Influenza (Seasonal)

 

The Disease

Almost every child gets the flu (influenza) from time to time. The flu is caused by a virus and usually occurs from October through May. The rates of infection are highest among children, and flu symptoms can last a week or longer. For most people, the flu can cause fever, cough, sore throat, headache, chills, muscle aches, and fatigue. Some people (especially those who have other illnesses) can get much sicker, and can develop symptoms such as high fever or pneumonia. On average, about 36,000 people die each year from influenza.

 

The Immunization

There are two types of seasonal influenza vaccine: inactivated (killed) vaccine which is given by an injection (shot), and live attenuated (weakened) vaccine that is sprayed into the nostrils.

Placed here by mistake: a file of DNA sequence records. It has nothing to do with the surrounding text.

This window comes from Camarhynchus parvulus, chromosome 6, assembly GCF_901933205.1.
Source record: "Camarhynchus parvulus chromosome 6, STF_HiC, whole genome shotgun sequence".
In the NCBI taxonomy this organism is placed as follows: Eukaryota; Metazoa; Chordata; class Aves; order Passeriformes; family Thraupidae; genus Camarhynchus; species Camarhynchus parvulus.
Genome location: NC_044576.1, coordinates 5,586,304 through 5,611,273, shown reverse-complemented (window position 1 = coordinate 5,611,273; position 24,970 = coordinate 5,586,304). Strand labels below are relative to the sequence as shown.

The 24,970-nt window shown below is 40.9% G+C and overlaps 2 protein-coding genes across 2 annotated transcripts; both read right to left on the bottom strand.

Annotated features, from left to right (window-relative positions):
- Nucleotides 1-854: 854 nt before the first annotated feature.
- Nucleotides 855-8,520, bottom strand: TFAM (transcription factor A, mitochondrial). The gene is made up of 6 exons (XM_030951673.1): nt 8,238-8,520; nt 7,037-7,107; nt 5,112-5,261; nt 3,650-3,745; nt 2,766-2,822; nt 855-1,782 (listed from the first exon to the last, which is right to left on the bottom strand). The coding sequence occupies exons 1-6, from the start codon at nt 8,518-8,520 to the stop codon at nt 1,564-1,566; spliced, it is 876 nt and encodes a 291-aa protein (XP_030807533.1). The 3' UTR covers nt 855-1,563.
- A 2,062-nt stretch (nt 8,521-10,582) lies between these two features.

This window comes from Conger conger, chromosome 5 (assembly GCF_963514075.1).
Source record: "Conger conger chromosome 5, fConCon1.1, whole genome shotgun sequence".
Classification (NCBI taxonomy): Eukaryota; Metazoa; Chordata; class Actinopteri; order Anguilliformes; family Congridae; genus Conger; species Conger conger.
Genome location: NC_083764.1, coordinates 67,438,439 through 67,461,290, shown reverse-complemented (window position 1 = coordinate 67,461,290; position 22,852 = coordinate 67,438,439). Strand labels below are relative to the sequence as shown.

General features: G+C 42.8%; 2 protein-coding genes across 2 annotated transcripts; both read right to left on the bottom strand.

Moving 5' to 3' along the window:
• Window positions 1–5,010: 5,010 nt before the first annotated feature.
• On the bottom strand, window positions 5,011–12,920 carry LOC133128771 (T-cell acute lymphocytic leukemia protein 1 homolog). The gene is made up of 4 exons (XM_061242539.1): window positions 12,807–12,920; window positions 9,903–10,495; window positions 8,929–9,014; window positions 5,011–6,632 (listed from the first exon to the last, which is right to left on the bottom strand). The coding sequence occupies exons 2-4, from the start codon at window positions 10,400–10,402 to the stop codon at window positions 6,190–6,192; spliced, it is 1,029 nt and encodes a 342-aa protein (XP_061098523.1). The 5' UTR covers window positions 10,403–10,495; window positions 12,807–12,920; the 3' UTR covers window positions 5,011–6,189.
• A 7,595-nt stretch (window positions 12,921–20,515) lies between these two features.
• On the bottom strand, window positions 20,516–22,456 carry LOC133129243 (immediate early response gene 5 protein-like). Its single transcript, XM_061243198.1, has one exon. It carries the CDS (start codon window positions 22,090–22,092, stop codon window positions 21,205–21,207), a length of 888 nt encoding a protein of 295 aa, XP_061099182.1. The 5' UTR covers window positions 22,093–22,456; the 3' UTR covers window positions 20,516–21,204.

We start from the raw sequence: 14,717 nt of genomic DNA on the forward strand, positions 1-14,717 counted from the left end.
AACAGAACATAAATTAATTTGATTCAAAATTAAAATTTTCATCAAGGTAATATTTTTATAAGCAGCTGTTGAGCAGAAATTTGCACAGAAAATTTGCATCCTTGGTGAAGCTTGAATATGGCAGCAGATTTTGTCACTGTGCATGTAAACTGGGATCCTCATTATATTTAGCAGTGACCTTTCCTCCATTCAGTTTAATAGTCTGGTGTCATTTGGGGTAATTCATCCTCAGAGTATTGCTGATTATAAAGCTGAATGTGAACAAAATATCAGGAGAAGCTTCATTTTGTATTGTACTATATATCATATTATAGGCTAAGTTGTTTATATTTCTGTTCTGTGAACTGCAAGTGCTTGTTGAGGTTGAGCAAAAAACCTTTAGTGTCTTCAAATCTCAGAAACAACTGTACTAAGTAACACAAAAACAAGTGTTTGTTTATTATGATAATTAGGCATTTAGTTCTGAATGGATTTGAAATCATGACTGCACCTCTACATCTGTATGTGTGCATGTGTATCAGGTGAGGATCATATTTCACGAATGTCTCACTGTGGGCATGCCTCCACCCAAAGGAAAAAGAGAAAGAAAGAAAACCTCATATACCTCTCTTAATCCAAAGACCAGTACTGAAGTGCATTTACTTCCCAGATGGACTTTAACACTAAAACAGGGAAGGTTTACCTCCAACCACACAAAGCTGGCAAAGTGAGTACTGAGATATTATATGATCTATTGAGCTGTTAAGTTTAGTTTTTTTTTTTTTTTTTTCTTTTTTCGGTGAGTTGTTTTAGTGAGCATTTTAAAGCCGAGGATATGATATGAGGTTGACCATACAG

Because influenza viruses are always changing, scientists work every year to match the viruses in the vaccine to those most likely to cause flu that year. It is recommended that everyone older than 6 months receive flu vaccine. Children younger than 9 years old who have never received a flu shot need to receive 2 doses of vaccine at least 1 month apart. The live attenuated vaccine that is given as a nasal spray should not be given to children under 2 years of age, children with asthma, children on long-term aspirin treatment, or children younger than 5 who have experienced wheezing in the past year.

 

AAP Recommendations

 

Quick Facts - What You Need to Know (PDF 28KB)

  • What is influenza?

  • Why get vaccinated?

  • Who should get influenza vaccine and when?

  • Some people should not get influenza vaccine or should wait

  • What are the risks from influenza vaccine?

  • What if there is a moderate or severe reaction?

 

Other Resources

 

Last Updated: 10/3/13

 




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